The Sundance Kid

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My dad would be exactly his age, if he was alive. I always kept count of their ages together; in fact, I knew how old Bob was first, and only then, my dad’s age.

Robert Redford was probably my very first celebrity favourite; I remember my aunt Babu taking me to the movies, to see Barefoot in the park in Marosvásárhely, Romania. I was about eight, or nine; we had some slushy ice-cream with the flavour of pistaches, and drank some Coke, which at that time tasted magnificent- it still had the taste, I assume. The movie was great fun even for a little kid. I thoroughly enjoyed it, and Bob would be engraved in my memories forever. As I grew older I started to appreciate his movies more and more; the ones that as a teenager I found slow and uninteresting, now I like the most. They are the movies that deal with one’s bodily and spiritual freedom, our choices as humans living among other humans, our will to surrender part of us for the sake of another. Jeremiah Johnson, Brubaker, Out of Africa, The electric horseman are just a few of his wonderful roles. He always plays someone who takes responsibility for his actions, someone who is aware of social inhibitions, and is willing to abide by the rules, as long as they protect a man. When that is no more the case, he becomes an outlaw. He is always free when he choses to be, whether alone in the North, fleeing white settlers, or alone on the run followed by a cruel sheriff, or in a relationship with a very possessive, beautiful woman, or as captive of a slightly deranged person, waiting for a ransom to be paid.

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Funny thing, I have loved Bob for almost two decades now, and his raw, physical beauty never let the fact shine through that he is a wonderful actor. I mean, he was so ridiculously handsome in his youth! Athletic, muscular, with that impertinent smile almost befitting a tooth-paste ad; only the bumps on his face made him believable. Yesterday we watched The three days of the Condor, and Vili suddenly said after about fifteen minutes, “There’s no other actor who has such a screen presence: the moment he walks in, the human eye is drawn to him”. How true, yet I never realized, because I have always been blinded by his attractiveness. Thank you, love!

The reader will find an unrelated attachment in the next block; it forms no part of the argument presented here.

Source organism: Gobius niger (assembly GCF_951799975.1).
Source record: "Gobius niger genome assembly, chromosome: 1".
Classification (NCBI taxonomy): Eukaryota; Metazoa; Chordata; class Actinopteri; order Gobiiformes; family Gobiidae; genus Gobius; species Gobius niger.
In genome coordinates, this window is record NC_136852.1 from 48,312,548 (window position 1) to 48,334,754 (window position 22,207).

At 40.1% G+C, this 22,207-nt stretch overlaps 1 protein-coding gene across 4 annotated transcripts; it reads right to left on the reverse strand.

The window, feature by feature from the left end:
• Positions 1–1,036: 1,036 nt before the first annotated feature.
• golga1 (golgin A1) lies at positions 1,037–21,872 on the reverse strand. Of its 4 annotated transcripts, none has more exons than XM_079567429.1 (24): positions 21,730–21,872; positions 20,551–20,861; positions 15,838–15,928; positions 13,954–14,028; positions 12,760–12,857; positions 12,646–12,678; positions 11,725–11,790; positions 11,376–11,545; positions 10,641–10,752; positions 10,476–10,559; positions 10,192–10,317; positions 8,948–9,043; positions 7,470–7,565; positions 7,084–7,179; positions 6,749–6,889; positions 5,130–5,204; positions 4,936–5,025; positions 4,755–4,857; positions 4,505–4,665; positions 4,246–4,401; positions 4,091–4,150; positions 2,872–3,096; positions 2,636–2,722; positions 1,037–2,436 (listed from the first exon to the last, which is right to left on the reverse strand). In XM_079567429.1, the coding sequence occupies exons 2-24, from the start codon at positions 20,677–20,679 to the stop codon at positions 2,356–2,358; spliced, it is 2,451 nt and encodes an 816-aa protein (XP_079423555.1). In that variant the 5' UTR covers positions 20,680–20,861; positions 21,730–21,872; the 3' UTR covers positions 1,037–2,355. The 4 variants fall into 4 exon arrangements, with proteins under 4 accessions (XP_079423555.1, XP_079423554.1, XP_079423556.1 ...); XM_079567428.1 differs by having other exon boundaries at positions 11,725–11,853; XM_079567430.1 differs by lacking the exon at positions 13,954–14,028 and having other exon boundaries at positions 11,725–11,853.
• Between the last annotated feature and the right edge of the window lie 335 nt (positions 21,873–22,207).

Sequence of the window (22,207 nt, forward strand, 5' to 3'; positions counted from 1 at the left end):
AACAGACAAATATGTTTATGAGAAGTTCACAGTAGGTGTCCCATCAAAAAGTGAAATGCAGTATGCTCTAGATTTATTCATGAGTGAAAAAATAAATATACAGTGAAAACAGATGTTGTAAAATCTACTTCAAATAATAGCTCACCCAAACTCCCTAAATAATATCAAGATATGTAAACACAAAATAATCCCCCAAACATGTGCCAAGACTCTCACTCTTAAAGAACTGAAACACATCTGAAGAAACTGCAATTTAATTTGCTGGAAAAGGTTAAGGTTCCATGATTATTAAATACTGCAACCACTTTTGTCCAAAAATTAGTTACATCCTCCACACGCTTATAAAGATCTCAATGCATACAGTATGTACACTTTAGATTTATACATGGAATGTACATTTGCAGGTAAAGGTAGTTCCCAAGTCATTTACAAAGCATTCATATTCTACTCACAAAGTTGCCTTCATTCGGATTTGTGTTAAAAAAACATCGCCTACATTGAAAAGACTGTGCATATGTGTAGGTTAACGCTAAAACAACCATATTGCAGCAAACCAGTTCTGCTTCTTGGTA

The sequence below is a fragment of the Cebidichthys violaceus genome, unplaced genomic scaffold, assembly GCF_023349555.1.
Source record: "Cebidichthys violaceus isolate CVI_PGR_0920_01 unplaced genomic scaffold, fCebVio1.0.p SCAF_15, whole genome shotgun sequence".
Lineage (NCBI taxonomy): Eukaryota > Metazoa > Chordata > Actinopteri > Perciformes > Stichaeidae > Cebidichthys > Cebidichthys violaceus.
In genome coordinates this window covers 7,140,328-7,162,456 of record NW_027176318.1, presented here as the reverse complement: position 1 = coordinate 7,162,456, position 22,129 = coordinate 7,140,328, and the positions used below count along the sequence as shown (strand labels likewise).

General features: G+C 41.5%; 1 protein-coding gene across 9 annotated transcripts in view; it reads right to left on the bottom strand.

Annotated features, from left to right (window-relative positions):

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Oh, the great characters he has played… the millionaire, who is ready to pay for an adulterous night with gorgeous Demi Moore (oh hell, I was not the only one who would have given her arm to see the cut love-scenes from the infamous prepaid for night; and then, I think there is no woman on earth who, given a million, would not sleep with RR, wed or not, straight or lesbian); the alcoholic ex-rodeo star, who steals a beautiful horse from the claws of the oil industry, and sets him free among the mustangs; The Sundance Kid, who lives and dies as an outlaw, next to Butch Cassidy; the humane prison warden, who moves in as an inmate to experience first hand the conditions he wishes to change; the adorable computer-criminal; the hazard-player, who likes to help revolutionaries in Cuba; oh, and probably my favourite so far- wonderful, wonderful Tom Booker, who whispers and heals, horses and humans. The last movie available with him is An unfinished life, a wonderful and humane story of a man who lost his son and is not willing to make up with his daughter-in-law, whom he blames for his son’s death. The list is miles from being full, or over; right now, Mr Redford is working on another movie, Lions for lambs, who will star himself, the wonderful, wonderful Meryl Streep and Tom Cruise (no comment on that). He is also negotiating with Paul Newman, his co star in Butch Cassidy and the Sundance Kid; it is said that Mr Newman wishes to film one last movie, and he wants it to be with Robert Redford. I am close to tears just writing this down.

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And I haven’t even mentioned that Bob won an Oscar for Best Directing in 1980 for his Ordinary people. I think he is a marvellous director; he tells stories, simple and true, without any additional frills or dramatic effects. Stories that could happen to any one of us, stories that teach all of us a lesson.